What happened at the “Unite the Right” rally on August 12 in Charlottesville, Virginia, was both a battle in the longstanding war over Confederate memorials and, more broadly, the latest episode in the blood-soaked, centuries-old history of racism in America.
But for baby-boomer Jews like me, the rally, its rhetoric, and the violence that day came as a thunderbolt out of the blue, delivering an additional—and very unexpected—message: old-style anti-Semitism is back, alive, and well in America.
I grew up in post-World War II New York on the assumption that our country was different, that the Jew-hatred my Old World ancestors experienced couldn’t take root here, that the Holocaust survivors I met came from a foreign universe that had nothing to do with me. Yes, I heard and read about Americans who didn’t like Jews, like Henry Ford, Father Coughlin, and the German-American Bund, but they were long gone. Americans had defeated Hitler and negated all he stood for, most definitely including anti-Semitism. And there was proof—for all his reckless red-baiting during the early 1950s, Senator Joseph McCarthy studiously avoided anti-Semitism, and even the conviction and execution of the Jewish atomic spies Julius and Ethel Rosenberg did not arouse a noticeable anti-Jewish reaction. What’s more, Jewish quotas in universities were a thing of the past, and an internationally recognized Jewish State of Israel had joined the family of nations. No, I was not naïve. I knew about George Lincoln Rockwell, founder of the American Nazi Party, and the Ku Klux Klan, but they were few, far away, and surely outside the American mainstream. I reached adulthood without encountering any overt prejudice or meeting a single open anti-Semite.
As the years passed, Nazi-style racial anti-Semitism was so deeply buried in the history books that the international anti-Israel wave that began in the 1970s had to be called the “new” anti-Semitism. As the experts explained, Jew-hatred was a mutating virus: now it no longer targeted Christ-killers and usurers—all of that was backward and passé—but rather Zionists. This “new” version declared that Jews were the one people that did not merit a sovereign state. Thus was born the narrative that led to today’s BDS movement that finds such favor with many on the far left—since a Jewish state is illegitimate, boycotting, divesting from, and sanctioning Israel was the “chic” thing to do.
But while we were fighting BDS and combating anti-Zionism, the anti-Semitism of our grandparents’ and great-grandparents’ time was making a comeback. We did take it seriously, but not that personally, since it was happening miles away, on the other side of the Atlantic, where Jews were being targeted for insult, attack, and even murder in the streets of European cities, and since so many of the perpetrators were Muslims, it was hard to perceive the connection to the anti-Semitism of the past.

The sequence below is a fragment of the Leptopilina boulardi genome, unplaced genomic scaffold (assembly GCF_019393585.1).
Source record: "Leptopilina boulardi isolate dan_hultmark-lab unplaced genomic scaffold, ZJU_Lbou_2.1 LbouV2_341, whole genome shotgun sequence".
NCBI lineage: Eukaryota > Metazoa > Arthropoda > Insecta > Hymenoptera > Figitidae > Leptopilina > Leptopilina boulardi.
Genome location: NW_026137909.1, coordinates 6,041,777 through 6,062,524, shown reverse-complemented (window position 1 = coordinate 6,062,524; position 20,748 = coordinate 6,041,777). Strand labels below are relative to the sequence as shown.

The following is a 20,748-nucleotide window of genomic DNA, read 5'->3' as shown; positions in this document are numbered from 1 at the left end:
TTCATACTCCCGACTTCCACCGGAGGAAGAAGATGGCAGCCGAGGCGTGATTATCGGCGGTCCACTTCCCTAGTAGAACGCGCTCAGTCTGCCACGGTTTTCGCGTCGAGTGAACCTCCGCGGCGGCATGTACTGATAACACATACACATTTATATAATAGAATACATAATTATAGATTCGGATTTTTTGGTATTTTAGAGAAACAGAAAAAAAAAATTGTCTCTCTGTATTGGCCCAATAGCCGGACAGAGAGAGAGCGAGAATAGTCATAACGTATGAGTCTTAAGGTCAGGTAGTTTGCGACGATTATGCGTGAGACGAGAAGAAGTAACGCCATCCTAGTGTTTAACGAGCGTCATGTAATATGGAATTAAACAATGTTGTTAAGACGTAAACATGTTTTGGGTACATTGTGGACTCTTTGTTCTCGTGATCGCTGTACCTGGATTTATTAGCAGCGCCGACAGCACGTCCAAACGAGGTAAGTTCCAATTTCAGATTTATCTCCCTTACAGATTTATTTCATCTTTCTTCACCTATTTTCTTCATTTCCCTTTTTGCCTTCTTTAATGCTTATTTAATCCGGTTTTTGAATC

Charlottesville, though, brought it home—at least to me. At a rally ostensibly organized to protest plans to remove a statue of General Robert E. Lee, the hundreds of white supremacists, neo-Nazis, and Klan members, many carrying banners emblazoned with swastikas and signs declaring, “Jews are Satan’s children”; making the Nazi “Sieg Heil” salute; and bellowed anti-Semitic chants having nothing to do with Lee or with statues: “Jews will not replace us,” they cried, as well as “Blood and Soil,” the English translation of the Nazi slogan “Blut und Boden.” And who can forget the white supremacist filmed telling a reporter that he was waiting for a white leader more extreme than President Trump, one who would not “give his beautiful daughter” to a Jew?
And apropos the President, there was his baffling response—or rather dizzying series of responses—to Charlottesville, sometimes blaming those on “many sides” for the violence, at other times calling out the Ku Klux Klan, neo-Nazis, and anti-Semites by name, but in a way that suggested he was reluctantly checking off the boxes to forestall expected complaints from the media.
Do these hundreds of demonstrators signify a trend that Jews should worry about? And is President Trump’s reluctance to issue an unambiguously heartfelt denunciation anything more than one man’s idiosyncrasy? Ominously, an ABC News/Washington Post survey taken soon after the rally found that 9 percent—equivalent to about 22 million people—do not consider neo-Nazi and white supremacist views unacceptable, a figure that rises to 17 percent among strong Trump supporters.
American Jews have reason to worry. And since what starts with Jews never just ends with them, so, it should be said, do all Americans.
Lawrence Grossman is the American Jewish Committee’s director of publications.